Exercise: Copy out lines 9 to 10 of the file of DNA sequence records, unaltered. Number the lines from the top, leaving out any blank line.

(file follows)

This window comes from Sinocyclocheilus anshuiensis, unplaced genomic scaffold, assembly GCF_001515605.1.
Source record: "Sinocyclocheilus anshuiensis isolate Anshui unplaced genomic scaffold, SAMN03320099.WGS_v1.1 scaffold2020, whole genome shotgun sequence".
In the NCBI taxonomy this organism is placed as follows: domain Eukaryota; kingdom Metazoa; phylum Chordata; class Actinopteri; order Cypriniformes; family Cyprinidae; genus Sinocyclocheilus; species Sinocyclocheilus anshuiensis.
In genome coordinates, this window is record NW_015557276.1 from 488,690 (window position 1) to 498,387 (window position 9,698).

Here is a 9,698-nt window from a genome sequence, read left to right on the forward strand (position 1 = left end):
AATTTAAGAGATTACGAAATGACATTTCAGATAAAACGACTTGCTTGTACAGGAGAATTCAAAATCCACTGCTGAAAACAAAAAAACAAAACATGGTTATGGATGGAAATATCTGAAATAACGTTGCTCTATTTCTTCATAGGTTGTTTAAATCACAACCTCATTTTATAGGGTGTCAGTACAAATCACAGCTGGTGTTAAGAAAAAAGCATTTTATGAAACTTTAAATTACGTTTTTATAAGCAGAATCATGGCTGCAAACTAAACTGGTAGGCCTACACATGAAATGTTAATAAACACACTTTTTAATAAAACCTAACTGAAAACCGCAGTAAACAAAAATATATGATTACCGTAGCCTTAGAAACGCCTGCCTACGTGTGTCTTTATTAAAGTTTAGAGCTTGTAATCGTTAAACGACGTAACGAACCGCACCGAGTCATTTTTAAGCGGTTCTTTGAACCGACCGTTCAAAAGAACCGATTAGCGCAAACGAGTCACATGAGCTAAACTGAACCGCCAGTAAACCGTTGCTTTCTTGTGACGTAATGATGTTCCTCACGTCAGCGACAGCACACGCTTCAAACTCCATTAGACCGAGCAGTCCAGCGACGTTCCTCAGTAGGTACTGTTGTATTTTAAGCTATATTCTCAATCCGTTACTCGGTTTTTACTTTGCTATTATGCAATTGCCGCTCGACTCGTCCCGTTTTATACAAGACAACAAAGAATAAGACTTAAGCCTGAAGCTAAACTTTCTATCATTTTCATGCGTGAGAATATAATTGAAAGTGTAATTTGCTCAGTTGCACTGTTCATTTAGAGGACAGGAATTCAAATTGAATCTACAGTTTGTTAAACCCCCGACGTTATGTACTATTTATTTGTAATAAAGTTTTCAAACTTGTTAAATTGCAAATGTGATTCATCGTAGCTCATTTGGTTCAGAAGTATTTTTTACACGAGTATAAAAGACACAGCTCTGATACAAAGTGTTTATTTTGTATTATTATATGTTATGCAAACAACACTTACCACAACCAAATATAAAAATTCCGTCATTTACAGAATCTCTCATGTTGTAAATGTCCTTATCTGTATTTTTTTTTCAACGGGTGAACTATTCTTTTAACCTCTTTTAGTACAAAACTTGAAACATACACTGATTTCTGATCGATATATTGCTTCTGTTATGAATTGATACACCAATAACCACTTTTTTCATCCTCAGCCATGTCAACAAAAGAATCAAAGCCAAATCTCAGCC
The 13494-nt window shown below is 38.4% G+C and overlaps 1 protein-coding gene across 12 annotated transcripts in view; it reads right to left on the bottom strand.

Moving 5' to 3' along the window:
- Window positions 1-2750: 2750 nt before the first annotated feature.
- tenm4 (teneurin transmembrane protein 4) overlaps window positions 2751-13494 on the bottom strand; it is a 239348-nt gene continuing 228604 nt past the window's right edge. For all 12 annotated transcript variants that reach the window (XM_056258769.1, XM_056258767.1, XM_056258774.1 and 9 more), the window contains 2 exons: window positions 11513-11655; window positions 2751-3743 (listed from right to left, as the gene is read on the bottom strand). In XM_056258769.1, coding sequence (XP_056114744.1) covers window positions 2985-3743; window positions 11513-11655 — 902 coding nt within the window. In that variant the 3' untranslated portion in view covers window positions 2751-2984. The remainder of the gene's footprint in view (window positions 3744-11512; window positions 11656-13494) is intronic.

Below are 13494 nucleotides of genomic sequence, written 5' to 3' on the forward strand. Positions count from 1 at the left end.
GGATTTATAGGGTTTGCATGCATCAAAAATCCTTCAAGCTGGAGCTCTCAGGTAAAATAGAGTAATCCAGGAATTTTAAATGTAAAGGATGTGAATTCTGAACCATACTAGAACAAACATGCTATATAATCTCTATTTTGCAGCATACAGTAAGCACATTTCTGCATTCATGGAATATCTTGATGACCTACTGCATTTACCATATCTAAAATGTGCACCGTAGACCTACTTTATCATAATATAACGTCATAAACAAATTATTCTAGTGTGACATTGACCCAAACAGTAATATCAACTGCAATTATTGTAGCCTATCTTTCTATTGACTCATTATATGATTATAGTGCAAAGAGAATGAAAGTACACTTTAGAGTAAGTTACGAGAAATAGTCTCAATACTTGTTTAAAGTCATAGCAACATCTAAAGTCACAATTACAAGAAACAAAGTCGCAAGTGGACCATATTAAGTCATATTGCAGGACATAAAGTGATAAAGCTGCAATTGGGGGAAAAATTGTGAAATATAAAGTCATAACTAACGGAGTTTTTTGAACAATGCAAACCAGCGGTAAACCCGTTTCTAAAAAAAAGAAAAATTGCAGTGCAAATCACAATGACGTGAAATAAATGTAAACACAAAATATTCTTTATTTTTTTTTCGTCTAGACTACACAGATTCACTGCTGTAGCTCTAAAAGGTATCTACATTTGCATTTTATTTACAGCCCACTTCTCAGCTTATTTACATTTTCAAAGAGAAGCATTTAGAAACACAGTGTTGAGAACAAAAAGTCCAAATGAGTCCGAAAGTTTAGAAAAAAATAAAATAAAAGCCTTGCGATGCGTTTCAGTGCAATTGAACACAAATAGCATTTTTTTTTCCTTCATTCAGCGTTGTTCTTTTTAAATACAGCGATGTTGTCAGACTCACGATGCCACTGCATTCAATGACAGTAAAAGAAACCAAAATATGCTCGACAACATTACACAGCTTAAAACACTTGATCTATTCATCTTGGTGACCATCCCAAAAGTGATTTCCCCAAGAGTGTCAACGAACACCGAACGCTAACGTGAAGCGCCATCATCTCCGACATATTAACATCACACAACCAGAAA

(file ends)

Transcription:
- Window positions 1-2750: 2750 nt before the first annotated feature.
- tenm4 (teneurin transmembrane protein 4) overlaps window positions 2751-13494 on the bottom strand; it is a 239348-nt gene continuing 228604 nt past the window's right edge. For all 12 annotated transcript variants that reach the window (XM_056258769.1, XM_056258767.1, XM_056258774.1 and 9 more), the window contains 2 exons: window positions 11513-11655; window positions 2751-3743 (listed from right to left, as the gene is read on the bottom strand). In XM_056258769.1, coding sequence (XP_056114744.1) covers window positions 2985-3743; window positions 11513-11655 — 902 coding nt within the window. In that variant the 3' untranslated portion in view covers window positions 2751-2984. The remainder of the gene's footprint in view (window positions 3744-11512; window positions 11656-13494) is intronic.